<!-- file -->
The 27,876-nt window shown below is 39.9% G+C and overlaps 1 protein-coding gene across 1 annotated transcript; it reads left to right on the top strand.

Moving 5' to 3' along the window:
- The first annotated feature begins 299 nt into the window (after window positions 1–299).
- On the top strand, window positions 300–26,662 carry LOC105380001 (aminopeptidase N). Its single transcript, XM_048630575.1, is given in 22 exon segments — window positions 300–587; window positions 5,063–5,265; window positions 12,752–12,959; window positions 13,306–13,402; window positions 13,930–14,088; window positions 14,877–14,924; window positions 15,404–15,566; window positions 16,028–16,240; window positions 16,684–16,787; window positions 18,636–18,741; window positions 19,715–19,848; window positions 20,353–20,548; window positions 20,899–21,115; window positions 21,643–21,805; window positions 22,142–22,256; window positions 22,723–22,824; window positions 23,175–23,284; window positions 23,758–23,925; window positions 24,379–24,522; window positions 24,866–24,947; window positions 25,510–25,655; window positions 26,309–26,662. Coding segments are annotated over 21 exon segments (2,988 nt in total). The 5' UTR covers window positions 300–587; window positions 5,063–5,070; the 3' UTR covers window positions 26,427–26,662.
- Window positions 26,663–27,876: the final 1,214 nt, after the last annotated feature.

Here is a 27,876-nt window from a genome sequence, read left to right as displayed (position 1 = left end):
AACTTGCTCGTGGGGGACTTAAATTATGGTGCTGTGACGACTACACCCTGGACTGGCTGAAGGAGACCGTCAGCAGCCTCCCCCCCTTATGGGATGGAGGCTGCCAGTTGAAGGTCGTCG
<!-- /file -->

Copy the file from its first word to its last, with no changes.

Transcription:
The 27,876-nt window shown below is 39.9% G+C and overlaps 1 protein-coding gene across 1 annotated transcript; it reads left to right on the top strand.

Moving 5' to 3' along the window:
- The first annotated feature begins 299 nt into the window (after window positions 1–299).
- On the top strand, window positions 300–26,662 carry LOC105380001 (aminopeptidase N). Its single transcript, XM_048630575.1, is given in 22 exon segments — window positions 300–587; window positions 5,063–5,265; window positions 12,752–12,959; window positions 13,306–13,402; window positions 13,930–14,088; window positions 14,877–14,924; window positions 15,404–15,566; window positions 16,028–16,240; window positions 16,684–16,787; window positions 18,636–18,741; window positions 19,715–19,848; window positions 20,353–20,548; window positions 20,899–21,115; window positions 21,643–21,805; window positions 22,142–22,256; window positions 22,723–22,824; window positions 23,175–23,284; window positions 23,758–23,925; window positions 24,379–24,522; window positions 24,866–24,947; window positions 25,510–25,655; window positions 26,309–26,662. Coding segments are annotated over 21 exon segments (2,988 nt in total). The 5' UTR covers window positions 300–587; window positions 5,063–5,070; the 3' UTR covers window positions 26,427–26,662.
- Window positions 26,663–27,876: the final 1,214 nt, after the last annotated feature.

Here is a 27,876-nt window from a genome sequence, read left to right as displayed (position 1 = left end):
AACTTGCTCGTGGGGGACTTAAATTATGGTGCTGTGACGACTACACCCTGGACTGGCTGAAGGAGACCGTCAGCAGCCTCCCCCCCTTATGGGATGGAGGCTGCCAGTTGAAGGTCGTCG